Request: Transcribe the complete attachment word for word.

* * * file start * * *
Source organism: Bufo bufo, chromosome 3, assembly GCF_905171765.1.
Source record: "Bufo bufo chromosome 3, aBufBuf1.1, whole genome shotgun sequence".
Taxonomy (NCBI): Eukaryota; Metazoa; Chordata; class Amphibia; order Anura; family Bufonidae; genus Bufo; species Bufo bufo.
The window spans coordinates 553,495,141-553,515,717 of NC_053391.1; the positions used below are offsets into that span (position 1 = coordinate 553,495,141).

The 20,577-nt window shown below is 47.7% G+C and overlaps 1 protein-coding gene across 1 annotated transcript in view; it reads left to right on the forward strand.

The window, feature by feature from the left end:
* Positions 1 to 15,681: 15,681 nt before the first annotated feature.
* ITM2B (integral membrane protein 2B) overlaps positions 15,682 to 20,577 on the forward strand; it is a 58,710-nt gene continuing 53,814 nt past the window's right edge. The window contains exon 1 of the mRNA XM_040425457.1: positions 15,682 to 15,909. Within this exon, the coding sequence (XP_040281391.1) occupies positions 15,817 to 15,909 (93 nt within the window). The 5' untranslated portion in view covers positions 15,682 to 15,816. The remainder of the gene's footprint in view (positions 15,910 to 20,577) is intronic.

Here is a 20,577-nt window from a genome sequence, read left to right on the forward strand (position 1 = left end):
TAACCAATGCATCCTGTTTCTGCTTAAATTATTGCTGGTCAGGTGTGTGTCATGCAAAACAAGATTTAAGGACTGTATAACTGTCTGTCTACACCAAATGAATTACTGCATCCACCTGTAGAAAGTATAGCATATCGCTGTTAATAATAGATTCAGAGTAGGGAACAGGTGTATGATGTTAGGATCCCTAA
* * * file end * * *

Source organism: Bufo bufo, chromosome 3, assembly GCF_905171765.1.
Source record: "Bufo bufo chromosome 3, aBufBuf1.1, whole genome shotgun sequence".
Taxonomy (NCBI): Eukaryota; Metazoa; Chordata; class Amphibia; order Anura; family Bufonidae; genus Bufo; species Bufo bufo.
The window spans coordinates 553,495,141-553,515,717 of NC_053391.1; the positions used below are offsets into that span (position 1 = coordinate 553,495,141).

The 20,577-nt window shown below is 47.7% G+C and overlaps 1 protein-coding gene across 1 annotated transcript in view; it reads left to right on the forward strand.

The window, feature by feature from the left end:
* Positions 1 to 15,681: 15,681 nt before the first annotated feature.
* ITM2B (integral membrane protein 2B) overlaps positions 15,682 to 20,577 on the forward strand; it is a 58,710-nt gene continuing 53,814 nt past the window's right edge. The window contains exon 1 of the mRNA XM_040425457.1: positions 15,682 to 15,909. Within this exon, the coding sequence (XP_040281391.1) occupies positions 15,817 to 15,909 (93 nt within the window). The 5' untranslated portion in view covers positions 15,682 to 15,816. The remainder of the gene's footprint in view (positions 15,910 to 20,577) is intronic.

Here is a 20,577-nt window from a genome sequence, read left to right on the forward strand (position 1 = left end):
TAACCAATGCATCCTGTTTCTGCTTAAATTATTGCTGGTCAGGTGTGTGTCATGCAAAACAAGATTTAAGGACTGTATAACTGTCTGTCTACACCAAATGAATTACTGCATCCACCTGTAGAAAGTATAGCATATCGCTGTTAATAATAGATTCAGAGTAGGGAACAGGTGTATGATGTTAGGATCCCTAA